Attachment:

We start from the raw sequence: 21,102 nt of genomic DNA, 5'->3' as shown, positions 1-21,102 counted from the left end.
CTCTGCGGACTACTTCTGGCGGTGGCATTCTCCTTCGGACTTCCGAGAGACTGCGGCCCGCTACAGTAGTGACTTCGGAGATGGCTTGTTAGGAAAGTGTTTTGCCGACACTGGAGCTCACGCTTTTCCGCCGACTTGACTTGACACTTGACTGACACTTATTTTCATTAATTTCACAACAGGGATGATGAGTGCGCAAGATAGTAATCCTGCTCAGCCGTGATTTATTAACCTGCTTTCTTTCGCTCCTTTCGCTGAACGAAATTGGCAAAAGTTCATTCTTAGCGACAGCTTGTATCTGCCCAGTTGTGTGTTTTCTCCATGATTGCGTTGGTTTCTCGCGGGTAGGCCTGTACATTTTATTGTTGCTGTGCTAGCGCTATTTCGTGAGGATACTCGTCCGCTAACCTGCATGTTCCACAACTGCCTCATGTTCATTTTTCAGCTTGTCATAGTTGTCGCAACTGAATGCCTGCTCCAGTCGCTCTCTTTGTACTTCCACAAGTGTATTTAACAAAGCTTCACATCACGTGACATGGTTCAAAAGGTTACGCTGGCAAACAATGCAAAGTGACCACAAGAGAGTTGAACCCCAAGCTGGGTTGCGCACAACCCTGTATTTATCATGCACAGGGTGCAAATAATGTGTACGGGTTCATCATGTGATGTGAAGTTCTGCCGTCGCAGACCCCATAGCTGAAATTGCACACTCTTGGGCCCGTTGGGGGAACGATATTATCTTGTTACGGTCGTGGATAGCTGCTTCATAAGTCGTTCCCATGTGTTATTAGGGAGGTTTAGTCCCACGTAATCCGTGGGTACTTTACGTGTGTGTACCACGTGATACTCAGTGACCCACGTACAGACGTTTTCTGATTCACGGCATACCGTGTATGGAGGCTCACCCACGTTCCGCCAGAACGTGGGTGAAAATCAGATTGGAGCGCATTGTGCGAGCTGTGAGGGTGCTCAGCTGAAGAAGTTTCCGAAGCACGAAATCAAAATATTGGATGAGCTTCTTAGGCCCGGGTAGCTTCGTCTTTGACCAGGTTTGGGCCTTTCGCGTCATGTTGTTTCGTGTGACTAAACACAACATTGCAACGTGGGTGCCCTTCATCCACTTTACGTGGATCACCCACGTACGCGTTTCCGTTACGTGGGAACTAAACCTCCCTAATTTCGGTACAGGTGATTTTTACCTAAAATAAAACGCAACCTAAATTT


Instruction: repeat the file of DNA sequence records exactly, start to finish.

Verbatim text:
We start from the raw sequence: 21,102 nt of genomic DNA, 5'->3' as shown, positions 1-21,102 counted from the left end.
CTCTGCGGACTACTTCTGGCGGTGGCATTCTCCTTCGGACTTCCGAGAGACTGCGGCCCGCTACAGTAGTGACTTCGGAGATGGCTTGTTAGGAAAGTGTTTTGCCGACACTGGAGCTCACGCTTTTCCGCCGACTTGACTTGACACTTGACTGACACTTATTTTCATTAATTTCACAACAGGGATGATGAGTGCGCAAGATAGTAATCCTGCTCAGCCGTGATTTATTAACCTGCTTTCTTTCGCTCCTTTCGCTGAACGAAATTGGCAAAAGTTCATTCTTAGCGACAGCTTGTATCTGCCCAGTTGTGTGTTTTCTCCATGATTGCGTTGGTTTCTCGCGGGTAGGCCTGTACATTTTATTGTTGCTGTGCTAGCGCTATTTCGTGAGGATACTCGTCCGCTAACCTGCATGTTCCACAACTGCCTCATGTTCATTTTTCAGCTTGTCATAGTTGTCGCAACTGAATGCCTGCTCCAGTCGCTCTCTTTGTACTTCCACAAGTGTATTTAACAAAGCTTCACATCACGTGACATGGTTCAAAAGGTTACGCTGGCAAACAATGCAAAGTGACCACAAGAGAGTTGAACCCCAAGCTGGGTTGCGCACAACCCTGTATTTATCATGCACAGGGTGCAAATAATGTGTACGGGTTCATCATGTGATGTGAAGTTCTGCCGTCGCAGACCCCATAGCTGAAATTGCACACTCTTGGGCCCGTTGGGGGAACGATATTATCTTGTTACGGTCGTGGATAGCTGCTTCATAAGTCGTTCCCATGTGTTATTAGGGAGGTTTAGTCCCACGTAATCCGTGGGTACTTTACGTGTGTGTACCACGTGATACTCAGTGACCCACGTACAGACGTTTTCTGATTCACGGCATACCGTGTATGGAGGCTCACCCACGTTCCGCCAGAACGTGGGTGAAAATCAGATTGGAGCGCATTGTGCGAGCTGTGAGGGTGCTCAGCTGAAGAAGTTTCCGAAGCACGAAATCAAAATATTGGATGAGCTTCTTAGGCCCGGGTAGCTTCGTCTTTGACCAGGTTTGGGCCTTTCGCGTCATGTTGTTTCGTGTGACTAAACACAACATTGCAACGTGGGTGCCCTTCATCCACTTTACGTGGATCACCCACGTACGCGTTTCCGTTACGTGGGAACTAAACCTCCCTAATTTCGGTACAGGTGATTTTTACCTAAAATAAAACGCAACCTAAATTT